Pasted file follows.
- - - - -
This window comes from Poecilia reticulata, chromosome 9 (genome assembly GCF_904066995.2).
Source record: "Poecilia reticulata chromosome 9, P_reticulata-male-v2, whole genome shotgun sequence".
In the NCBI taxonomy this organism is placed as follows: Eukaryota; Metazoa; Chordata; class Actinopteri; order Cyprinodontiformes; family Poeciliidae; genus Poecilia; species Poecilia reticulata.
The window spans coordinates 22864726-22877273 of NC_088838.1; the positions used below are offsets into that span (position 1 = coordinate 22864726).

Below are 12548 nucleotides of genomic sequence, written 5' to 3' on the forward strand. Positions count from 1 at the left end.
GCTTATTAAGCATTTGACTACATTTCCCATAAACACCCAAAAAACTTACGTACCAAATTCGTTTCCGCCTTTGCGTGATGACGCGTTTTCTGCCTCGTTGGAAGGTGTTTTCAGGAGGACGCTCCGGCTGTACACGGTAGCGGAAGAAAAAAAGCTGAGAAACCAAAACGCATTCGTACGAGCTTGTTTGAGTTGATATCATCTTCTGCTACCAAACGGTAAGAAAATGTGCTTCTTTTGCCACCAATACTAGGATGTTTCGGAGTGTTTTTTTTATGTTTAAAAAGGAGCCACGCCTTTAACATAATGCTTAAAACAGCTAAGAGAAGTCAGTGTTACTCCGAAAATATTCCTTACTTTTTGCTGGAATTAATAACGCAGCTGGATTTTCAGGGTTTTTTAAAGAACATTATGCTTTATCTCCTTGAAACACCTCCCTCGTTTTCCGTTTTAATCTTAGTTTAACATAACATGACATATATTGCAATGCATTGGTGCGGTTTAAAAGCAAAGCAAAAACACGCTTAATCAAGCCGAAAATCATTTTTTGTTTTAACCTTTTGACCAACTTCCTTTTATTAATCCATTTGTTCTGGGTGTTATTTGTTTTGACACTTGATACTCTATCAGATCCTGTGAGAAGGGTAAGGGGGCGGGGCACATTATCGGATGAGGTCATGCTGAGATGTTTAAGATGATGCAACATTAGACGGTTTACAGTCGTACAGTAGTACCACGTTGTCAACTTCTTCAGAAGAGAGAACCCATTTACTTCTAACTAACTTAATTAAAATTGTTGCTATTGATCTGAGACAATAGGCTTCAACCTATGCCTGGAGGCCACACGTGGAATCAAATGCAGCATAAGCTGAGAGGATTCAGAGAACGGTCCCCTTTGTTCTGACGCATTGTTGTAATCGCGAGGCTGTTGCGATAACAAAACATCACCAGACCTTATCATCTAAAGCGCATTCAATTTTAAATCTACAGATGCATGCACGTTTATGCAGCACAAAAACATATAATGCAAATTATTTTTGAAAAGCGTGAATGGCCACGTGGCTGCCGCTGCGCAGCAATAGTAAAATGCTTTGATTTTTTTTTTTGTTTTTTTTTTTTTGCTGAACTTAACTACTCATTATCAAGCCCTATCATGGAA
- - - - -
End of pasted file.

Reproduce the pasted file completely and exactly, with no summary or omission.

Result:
This window comes from Poecilia reticulata, chromosome 9 (genome assembly GCF_904066995.2).
Source record: "Poecilia reticulata chromosome 9, P_reticulata-male-v2, whole genome shotgun sequence".
In the NCBI taxonomy this organism is placed as follows: Eukaryota; Metazoa; Chordata; class Actinopteri; order Cyprinodontiformes; family Poeciliidae; genus Poecilia; species Poecilia reticulata.
The window spans coordinates 22864726-22877273 of NC_088838.1; the positions used below are offsets into that span (position 1 = coordinate 22864726).

Below are 12548 nucleotides of genomic sequence, written 5' to 3' on the forward strand. Positions count from 1 at the left end.
GCTTATTAAGCATTTGACTACATTTCCCATAAACACCCAAAAAACTTACGTACCAAATTCGTTTCCGCCTTTGCGTGATGACGCGTTTTCTGCCTCGTTGGAAGGTGTTTTCAGGAGGACGCTCCGGCTGTACACGGTAGCGGAAGAAAAAAAGCTGAGAAACCAAAACGCATTCGTACGAGCTTGTTTGAGTTGATATCATCTTCTGCTACCAAACGGTAAGAAAATGTGCTTCTTTTGCCACCAATACTAGGATGTTTCGGAGTGTTTTTTTTATGTTTAAAAAGGAGCCACGCCTTTAACATAATGCTTAAAACAGCTAAGAGAAGTCAGTGTTACTCCGAAAATATTCCTTACTTTTTGCTGGAATTAATAACGCAGCTGGATTTTCAGGGTTTTTTAAAGAACATTATGCTTTATCTCCTTGAAACACCTCCCTCGTTTTCCGTTTTAATCTTAGTTTAACATAACATGACATATATTGCAATGCATTGGTGCGGTTTAAAAGCAAAGCAAAAACACGCTTAATCAAGCCGAAAATCATTTTTTGTTTTAACCTTTTGACCAACTTCCTTTTATTAATCCATTTGTTCTGGGTGTTATTTGTTTTGACACTTGATACTCTATCAGATCCTGTGAGAAGGGTAAGGGGGCGGGGCACATTATCGGATGAGGTCATGCTGAGATGTTTAAGATGATGCAACATTAGACGGTTTACAGTCGTACAGTAGTACCACGTTGTCAACTTCTTCAGAAGAGAGAACCCATTTACTTCTAACTAACTTAATTAAAATTGTTGCTATTGATCTGAGACAATAGGCTTCAACCTATGCCTGGAGGCCACACGTGGAATCAAATGCAGCATAAGCTGAGAGGATTCAGAGAACGGTCCCCTTTGTTCTGACGCATTGTTGTAATCGCGAGGCTGTTGCGATAACAAAACATCACCAGACCTTATCATCTAAAGCGCATTCAATTTTAAATCTACAGATGCATGCACGTTTATGCAGCACAAAAACATATAATGCAAATTATTTTTGAAAAGCGTGAATGGCCACGTGGCTGCCGCTGCGCAGCAATAGTAAAATGCTTTGATTTTTTTTTTTGTTTTTTTTTTTTTGCTGAACTTAACTACTCATTATCAAGCCCTATCATGGAA